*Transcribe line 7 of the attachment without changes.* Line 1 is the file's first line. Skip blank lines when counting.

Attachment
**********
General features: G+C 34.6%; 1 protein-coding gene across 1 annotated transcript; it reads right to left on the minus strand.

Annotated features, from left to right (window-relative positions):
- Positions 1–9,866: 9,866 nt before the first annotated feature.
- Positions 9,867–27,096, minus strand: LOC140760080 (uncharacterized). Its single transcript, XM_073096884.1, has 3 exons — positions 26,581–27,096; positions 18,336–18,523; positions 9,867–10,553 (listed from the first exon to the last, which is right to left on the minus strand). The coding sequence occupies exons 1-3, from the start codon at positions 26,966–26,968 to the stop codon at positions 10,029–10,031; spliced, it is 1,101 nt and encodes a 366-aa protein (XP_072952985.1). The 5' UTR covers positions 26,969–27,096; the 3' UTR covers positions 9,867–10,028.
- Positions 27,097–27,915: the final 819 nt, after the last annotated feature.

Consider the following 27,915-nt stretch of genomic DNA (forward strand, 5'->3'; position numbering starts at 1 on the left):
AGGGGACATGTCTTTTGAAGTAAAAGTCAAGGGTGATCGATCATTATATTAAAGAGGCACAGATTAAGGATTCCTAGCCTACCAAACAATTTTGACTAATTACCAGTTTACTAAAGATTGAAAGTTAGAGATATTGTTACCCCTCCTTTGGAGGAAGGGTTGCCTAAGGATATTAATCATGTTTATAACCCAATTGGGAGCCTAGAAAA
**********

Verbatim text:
AGGGGACATGTCTTTTGAAGTAAAAGTCAAGGGTGATCGATCATTATATTAAAGAGGCACAGATTAAGGATTCCTAGCCTACCAAACAATTTTGACTAATTACCAGTTTACTAAAGATTGAAAGTTAGAGATATTGTTACCCCTCCTTTGGAGGAAGGGTTGCCTAAGGATATTAATCATGTTTATAACCCAATTGGGAGCCTAGAAAA